Ms. Stribling-Kivlan, 35, said both firms strive to bridge the gap between long-established histories and a tech-transformed business.
“You have a fabulous name and you have to continue that legacy, but in a forward-looking way,” she said.
The Peterses have roots going back to the 19th century, German-Jewish aristocracy chronicled in Stephen Birmingham ’s 1967 “Our Crowd.” Mr. Peters’s maternal great-great-grandfather was investment banker Jacob Schiff, whose daughter Frieda married financier Felix Warburg, his great-grandfather, and lived in the Fifth Avenue mansion that is now the Jewish Museum.
Legendary as bankers, plutocrats and philanthropists, the Schiffs and Warburgs prayed at Temple Emanu-El and ran the old-line investment banking house Kuhn, Loeb & Co. Mr. Peters’s grandfather ran Abraham & Straus. His father, Berlin-based New York Times reporter C. Brooks Peter, covered the Kristallnacht pogrom in 1938.
Mr. Peters was a literature major at Yale University who later studied to be a composer. But in 1980, with a young family to support, he became a broker and developed a reputation as a master salesman with business acumen. In 1991, he bought a controlling stake in the New York operations of venerable Albert B. AshforthInc., rebranding it with the Warburg name.
Ms. Peters, also a Yale literature major, said she never dreamed of going into real estate, preferring technology and consulting. She earned an M.B.A. from Columbia Business School in 2009 and worked as a management consultant in London for the Boston Consulting Group.
About her style, she said she “manages more from the numbers,” while her father “manages more from the heart.”
On a family vacation in Sweden in 2013, during a stroll on the grounds of an old friend’s estate, Mr. Peters spoke of Warburg’s need to evolve to remain successful and asked Ms. Peters’s advice on approaches to innovation. She saw the firm and its challenges in a new light; a month later, she began consulting for her father.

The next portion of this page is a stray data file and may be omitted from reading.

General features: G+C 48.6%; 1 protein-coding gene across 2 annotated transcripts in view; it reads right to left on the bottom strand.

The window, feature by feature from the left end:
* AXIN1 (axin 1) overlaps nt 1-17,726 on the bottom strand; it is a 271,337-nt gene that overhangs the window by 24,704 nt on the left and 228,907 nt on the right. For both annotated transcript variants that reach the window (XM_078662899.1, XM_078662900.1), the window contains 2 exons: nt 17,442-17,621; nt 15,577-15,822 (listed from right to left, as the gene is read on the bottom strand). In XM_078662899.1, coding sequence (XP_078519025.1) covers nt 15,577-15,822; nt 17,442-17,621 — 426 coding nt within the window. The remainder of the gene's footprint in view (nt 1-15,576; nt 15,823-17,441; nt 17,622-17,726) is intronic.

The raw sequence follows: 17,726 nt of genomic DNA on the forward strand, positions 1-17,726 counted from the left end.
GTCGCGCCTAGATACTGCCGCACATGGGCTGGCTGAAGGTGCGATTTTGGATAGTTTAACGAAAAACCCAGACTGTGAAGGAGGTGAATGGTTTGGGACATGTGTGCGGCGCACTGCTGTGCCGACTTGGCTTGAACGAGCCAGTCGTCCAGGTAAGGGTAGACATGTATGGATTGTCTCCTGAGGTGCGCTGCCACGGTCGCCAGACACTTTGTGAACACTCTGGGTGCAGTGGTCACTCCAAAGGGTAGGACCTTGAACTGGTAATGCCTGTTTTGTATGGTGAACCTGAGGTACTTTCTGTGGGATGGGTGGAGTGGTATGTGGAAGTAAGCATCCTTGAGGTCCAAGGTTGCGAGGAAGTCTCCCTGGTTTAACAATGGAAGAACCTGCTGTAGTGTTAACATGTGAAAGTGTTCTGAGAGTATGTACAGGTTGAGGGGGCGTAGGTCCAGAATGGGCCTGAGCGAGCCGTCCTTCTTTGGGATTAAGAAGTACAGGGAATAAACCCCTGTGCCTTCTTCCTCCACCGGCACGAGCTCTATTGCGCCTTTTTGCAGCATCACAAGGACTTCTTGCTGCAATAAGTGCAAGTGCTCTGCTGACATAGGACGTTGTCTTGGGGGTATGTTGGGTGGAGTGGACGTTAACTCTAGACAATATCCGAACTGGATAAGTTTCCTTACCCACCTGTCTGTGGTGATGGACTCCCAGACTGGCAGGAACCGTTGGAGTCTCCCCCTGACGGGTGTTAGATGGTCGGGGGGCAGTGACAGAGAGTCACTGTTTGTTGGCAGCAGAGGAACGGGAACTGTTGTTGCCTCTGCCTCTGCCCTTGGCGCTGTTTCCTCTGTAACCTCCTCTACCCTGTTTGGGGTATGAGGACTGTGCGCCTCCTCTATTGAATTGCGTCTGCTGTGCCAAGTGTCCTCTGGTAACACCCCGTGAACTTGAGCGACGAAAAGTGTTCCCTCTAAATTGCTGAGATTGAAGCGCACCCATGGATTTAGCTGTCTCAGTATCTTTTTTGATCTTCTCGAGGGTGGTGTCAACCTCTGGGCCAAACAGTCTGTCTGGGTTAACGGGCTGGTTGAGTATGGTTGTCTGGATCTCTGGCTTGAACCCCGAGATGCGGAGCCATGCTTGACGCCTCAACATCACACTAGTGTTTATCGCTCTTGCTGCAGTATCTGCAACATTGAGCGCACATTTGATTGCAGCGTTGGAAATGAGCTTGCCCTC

In one instance, Ms. Peters said she was repeatedly rebuffed when she pushed her father to invest more in a marketing budget. When she asked one too many times, he snapped, “How many times do I have to tell you? No!”
Mr. Peters said he can be “short and barky.” Ms. Peters said she must remember: “He’s not only my father, he’s also my boss.”
“Fred manages from the bottom up and looks more at deals,” said Wendy Greenbaum, Warburg’s top sales agent in 2013. “Clelia manages from the top down, looking over the whole company.”
Together, father and daughter are creating a chic visual identity for the brokerage with Mucca Design Corp., a Soho-based branding strategy firm that counts hotelier André Balazs and restaurateur Keith McNally among its clients.
Mucca will roll out print and digital advertising campaigns early next year, as well as other visual storytelling, to reintroduce Warburg as a “hidden gem in the often demonized New York brokerage market,” said Roberta Ronsivalle, Mucca’s managing partner.
Mr. Peters, with no plans to retire soon, said positioning his daughter on the company’s business side is a piece of his succession plan, along with a yet-to-be-determined manager on the brokerage side.
“The apple doesn’t fall far from the tree,” said Hall F. Willkie, the president of Brown Harris Stevens, a high-end residential firm that often brokers deals with Warburg. “They’re a powerful combination.”